Our busy bees, or "what the hell do we do now?"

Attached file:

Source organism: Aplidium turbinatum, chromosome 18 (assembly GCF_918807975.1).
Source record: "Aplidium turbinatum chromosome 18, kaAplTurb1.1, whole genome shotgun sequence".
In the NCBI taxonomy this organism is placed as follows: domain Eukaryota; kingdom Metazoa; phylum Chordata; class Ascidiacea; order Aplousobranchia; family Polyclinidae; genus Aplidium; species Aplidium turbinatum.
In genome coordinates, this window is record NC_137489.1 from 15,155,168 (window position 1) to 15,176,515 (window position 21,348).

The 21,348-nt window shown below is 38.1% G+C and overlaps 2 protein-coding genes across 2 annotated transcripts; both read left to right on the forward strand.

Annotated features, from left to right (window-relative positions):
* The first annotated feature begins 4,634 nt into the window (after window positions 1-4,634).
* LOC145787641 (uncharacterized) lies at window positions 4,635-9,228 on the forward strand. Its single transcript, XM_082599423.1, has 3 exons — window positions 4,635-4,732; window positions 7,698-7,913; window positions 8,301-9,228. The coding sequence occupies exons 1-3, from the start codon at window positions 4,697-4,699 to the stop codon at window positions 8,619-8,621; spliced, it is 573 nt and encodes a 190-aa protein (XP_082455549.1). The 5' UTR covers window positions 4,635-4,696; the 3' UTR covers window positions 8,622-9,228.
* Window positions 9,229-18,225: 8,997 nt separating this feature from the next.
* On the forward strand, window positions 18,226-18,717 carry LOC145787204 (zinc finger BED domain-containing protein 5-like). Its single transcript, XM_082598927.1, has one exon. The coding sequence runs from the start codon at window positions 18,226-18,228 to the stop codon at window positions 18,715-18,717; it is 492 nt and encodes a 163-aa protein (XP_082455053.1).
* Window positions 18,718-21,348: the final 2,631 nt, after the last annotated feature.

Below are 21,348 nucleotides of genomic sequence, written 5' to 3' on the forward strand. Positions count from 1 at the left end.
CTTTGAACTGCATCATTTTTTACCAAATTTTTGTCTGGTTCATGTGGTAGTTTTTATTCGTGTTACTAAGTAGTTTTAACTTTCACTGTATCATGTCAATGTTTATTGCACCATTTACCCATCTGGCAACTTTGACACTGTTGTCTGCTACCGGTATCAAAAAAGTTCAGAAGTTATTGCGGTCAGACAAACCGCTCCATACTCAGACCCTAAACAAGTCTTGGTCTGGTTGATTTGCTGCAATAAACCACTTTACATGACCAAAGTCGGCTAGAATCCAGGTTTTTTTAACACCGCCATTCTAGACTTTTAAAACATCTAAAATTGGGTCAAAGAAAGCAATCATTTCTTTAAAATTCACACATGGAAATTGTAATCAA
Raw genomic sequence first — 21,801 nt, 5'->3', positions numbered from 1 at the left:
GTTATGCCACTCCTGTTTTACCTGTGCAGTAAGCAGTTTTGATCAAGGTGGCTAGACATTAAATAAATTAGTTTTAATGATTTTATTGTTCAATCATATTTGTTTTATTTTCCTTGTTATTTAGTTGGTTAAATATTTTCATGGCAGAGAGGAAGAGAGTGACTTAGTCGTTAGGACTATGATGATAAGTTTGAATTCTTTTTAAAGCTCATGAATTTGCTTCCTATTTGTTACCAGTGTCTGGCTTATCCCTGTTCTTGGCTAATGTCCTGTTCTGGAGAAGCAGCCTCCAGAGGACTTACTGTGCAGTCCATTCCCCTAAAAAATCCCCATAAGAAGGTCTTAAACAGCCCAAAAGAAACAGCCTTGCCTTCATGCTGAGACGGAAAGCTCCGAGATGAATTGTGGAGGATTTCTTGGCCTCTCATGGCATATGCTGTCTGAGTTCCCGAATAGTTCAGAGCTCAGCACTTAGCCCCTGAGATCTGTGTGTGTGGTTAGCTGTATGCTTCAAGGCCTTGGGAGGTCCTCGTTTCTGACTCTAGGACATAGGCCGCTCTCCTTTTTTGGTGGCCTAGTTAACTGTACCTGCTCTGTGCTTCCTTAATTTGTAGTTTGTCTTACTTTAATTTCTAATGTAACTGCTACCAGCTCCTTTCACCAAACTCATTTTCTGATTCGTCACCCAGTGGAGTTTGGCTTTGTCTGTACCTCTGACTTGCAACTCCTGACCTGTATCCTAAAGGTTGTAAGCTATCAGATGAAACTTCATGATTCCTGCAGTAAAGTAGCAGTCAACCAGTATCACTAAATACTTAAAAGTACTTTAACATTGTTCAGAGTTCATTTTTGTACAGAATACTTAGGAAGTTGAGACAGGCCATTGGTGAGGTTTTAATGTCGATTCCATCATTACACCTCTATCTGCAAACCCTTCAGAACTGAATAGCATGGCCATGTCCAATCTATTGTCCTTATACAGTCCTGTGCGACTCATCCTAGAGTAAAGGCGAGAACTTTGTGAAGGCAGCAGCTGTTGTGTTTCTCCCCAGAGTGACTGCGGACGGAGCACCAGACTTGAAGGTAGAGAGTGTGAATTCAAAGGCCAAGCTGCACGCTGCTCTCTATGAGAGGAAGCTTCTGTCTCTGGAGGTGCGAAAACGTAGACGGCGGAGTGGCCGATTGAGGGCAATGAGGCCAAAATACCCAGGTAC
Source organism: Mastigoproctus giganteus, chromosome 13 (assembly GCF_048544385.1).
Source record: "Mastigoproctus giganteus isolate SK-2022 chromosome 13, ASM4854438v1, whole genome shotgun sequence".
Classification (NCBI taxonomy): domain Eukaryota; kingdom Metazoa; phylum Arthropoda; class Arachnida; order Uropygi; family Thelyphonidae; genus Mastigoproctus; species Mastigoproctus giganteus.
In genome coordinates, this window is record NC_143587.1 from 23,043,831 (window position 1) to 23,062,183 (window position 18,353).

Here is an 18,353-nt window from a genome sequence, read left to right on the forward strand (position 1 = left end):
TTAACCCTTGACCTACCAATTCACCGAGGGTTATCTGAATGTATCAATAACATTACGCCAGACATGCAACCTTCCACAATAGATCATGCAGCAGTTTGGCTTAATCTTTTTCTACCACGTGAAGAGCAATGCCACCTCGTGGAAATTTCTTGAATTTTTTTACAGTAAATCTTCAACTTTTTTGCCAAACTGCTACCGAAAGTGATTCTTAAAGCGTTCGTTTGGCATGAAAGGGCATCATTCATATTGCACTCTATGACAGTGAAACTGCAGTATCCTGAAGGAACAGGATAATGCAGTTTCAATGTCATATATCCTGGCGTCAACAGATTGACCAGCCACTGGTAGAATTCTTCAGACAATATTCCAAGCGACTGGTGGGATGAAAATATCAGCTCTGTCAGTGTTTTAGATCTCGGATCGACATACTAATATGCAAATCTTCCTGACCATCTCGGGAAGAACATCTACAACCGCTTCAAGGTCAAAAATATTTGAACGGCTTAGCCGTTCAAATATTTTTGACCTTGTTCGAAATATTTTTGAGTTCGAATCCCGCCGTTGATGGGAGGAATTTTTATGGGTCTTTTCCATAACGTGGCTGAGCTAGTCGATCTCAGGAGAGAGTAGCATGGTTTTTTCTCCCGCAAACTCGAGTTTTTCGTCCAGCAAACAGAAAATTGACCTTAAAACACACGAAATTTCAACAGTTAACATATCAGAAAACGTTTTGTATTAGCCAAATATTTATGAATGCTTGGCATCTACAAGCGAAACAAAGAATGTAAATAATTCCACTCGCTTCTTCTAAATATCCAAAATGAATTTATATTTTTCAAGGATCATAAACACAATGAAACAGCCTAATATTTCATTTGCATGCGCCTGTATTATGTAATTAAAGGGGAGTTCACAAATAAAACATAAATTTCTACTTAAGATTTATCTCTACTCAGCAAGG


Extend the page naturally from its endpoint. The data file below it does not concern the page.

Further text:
Today, we inspected the Gloriana hive. We were a little clumsy, and tore open some capped honeycomb. You can see the ripped open comb on the upper right section of the frame. (It seems to me that the comb in the lower right is larger than the comb in the middle. I think that it contains drone larvae. More on that, later.) The bees didn't seem to mind the destruction of their honeycomb. They got right to work, slurping up the spilled honey. I love that you can see bee tongues in this photo. I also love the beautiful clear droplet of honey at the bottom of the picture. Thankfully we didn't do any damage to the larval bees. What you're seeing in this photo are several of the life stages of the European Honeybee. After the queen lays an egg, it hatches as a tiny grub-like larva. The larva lives inside an open wax cell, and is fed special food by the worker bees. When it has grown nice and big and fat, and is ready to pupate, the workers apply a wax seal to its cell.